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(UPI) -- The latest wave of jobs to be replaced by machines might just be human resources -- in an odd contradiction -- as more programs are developed to find the perfect employee.
Technology companies including Knack.it Corp. and Evolv Inc. are developing online surveys and games that can tell whether a job applicant will make a star employee.
For online questionnaires, such as the ones developed by Evolv and used by companies inlcuding Xerox, the software uses the responses of a company's best employees to gauge job applicants. The software can assess applicants for anything from minimum wage jobs to investment banker.
According to the Labor Department, some 11 million Americans were looking for work in July, yet 3.7 million jobs went unfilled. In the age of Big Data, such hiring and recruitment software can do away with the traditional job interview.
“You have this enormous pool of people that’s being missed because of the way the entire industry goes after the same kinds of people, asking, did you go to Stanford, did you work at this company?” said Erik Juhl, head of talent at Vungle Inc., and formerly a recruiter at Google and LinkedIn. “You miss what you’re looking for, which is -- what is this person going to bring to the table?”
To help him find the right people, Juhl began using video game developed by Knack to assess job applicants. The game records and analyzes the player's behavior down to the millisecond.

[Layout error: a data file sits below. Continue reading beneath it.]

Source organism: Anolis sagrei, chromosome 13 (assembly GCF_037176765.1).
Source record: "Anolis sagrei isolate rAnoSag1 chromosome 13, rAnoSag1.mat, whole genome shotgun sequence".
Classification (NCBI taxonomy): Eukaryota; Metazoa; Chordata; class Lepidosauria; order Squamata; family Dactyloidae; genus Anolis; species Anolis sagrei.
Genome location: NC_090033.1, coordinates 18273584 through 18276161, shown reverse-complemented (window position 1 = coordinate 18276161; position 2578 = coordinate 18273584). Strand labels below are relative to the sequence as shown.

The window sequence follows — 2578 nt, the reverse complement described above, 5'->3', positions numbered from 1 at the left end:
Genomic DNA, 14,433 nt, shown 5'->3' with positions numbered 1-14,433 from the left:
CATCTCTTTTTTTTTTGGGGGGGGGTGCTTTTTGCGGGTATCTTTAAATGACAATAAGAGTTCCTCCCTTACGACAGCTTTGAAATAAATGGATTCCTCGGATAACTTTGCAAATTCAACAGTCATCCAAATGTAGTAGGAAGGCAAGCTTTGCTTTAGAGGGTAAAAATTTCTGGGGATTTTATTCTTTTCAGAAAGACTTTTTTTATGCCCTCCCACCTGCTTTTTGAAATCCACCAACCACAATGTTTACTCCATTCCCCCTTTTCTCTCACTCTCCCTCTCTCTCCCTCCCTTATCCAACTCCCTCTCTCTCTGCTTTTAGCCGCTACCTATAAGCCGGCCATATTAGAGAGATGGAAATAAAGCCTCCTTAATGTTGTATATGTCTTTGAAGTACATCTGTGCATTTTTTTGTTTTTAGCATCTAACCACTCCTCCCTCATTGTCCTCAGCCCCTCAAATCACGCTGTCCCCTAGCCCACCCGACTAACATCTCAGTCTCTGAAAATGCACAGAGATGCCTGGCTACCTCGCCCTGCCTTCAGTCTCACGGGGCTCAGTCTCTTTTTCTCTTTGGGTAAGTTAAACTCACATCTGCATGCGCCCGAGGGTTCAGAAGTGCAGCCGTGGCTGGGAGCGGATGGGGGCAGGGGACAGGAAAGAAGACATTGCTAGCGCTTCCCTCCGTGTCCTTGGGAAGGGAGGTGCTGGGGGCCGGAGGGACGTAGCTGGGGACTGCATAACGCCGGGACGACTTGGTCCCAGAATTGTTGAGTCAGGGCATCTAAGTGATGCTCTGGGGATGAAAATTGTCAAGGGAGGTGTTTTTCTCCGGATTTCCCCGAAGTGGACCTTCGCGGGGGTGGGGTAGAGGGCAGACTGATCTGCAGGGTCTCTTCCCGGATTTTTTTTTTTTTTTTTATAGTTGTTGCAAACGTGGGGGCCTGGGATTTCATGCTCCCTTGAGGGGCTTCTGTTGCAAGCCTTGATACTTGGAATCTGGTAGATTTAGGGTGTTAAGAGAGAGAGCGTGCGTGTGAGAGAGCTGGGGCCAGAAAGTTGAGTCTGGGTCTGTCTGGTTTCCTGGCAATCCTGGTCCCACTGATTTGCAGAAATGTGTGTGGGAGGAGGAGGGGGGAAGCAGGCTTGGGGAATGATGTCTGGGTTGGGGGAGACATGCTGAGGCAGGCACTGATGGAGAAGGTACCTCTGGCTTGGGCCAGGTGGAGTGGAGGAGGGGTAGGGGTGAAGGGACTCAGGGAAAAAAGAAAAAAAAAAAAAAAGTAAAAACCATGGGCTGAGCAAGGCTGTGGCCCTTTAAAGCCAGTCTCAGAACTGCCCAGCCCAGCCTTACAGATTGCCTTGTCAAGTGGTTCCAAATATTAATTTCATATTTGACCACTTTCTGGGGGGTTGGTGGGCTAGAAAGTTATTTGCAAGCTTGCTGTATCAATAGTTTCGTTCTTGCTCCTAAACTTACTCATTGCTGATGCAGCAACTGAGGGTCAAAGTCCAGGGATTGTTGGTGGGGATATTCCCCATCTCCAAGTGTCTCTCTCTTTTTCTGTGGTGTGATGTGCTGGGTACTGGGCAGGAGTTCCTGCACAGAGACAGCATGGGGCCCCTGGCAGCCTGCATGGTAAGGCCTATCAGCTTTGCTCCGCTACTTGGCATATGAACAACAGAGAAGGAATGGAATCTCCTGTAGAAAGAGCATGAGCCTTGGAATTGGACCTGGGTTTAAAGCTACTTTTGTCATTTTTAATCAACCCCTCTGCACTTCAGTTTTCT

The game, called Wasabi Waiter, is played as sushi server. The player must identify the mood of animated customers and bring them the menu item labeled with the matching emotion. As a timer ticks away, the applicant must also clear empty dishes while tending to new customers.
It may sound like a simple online game for kids, but Knack's game measures attributes including conscientiousness and the capacity to recognize emotions to predict an applicant's future at the company.
New York-based ConnectCubed has also developed software to determine the personality and cognitive abilities of job applicants based on questionnaires and video games completed by top employees at those companies.
While such automated assessments may seem like the way of the future, many have doubts.
"My concern is, with only a 9.5-minute sample of behavior, is that really enough?" said Frederick Morgeson, a professor of management specializing in personnel psychology at Michigan State University. "Are we sampling enough of those behaviors to be confident that we’re capturing what the person might do in the totality of their complex behavior?"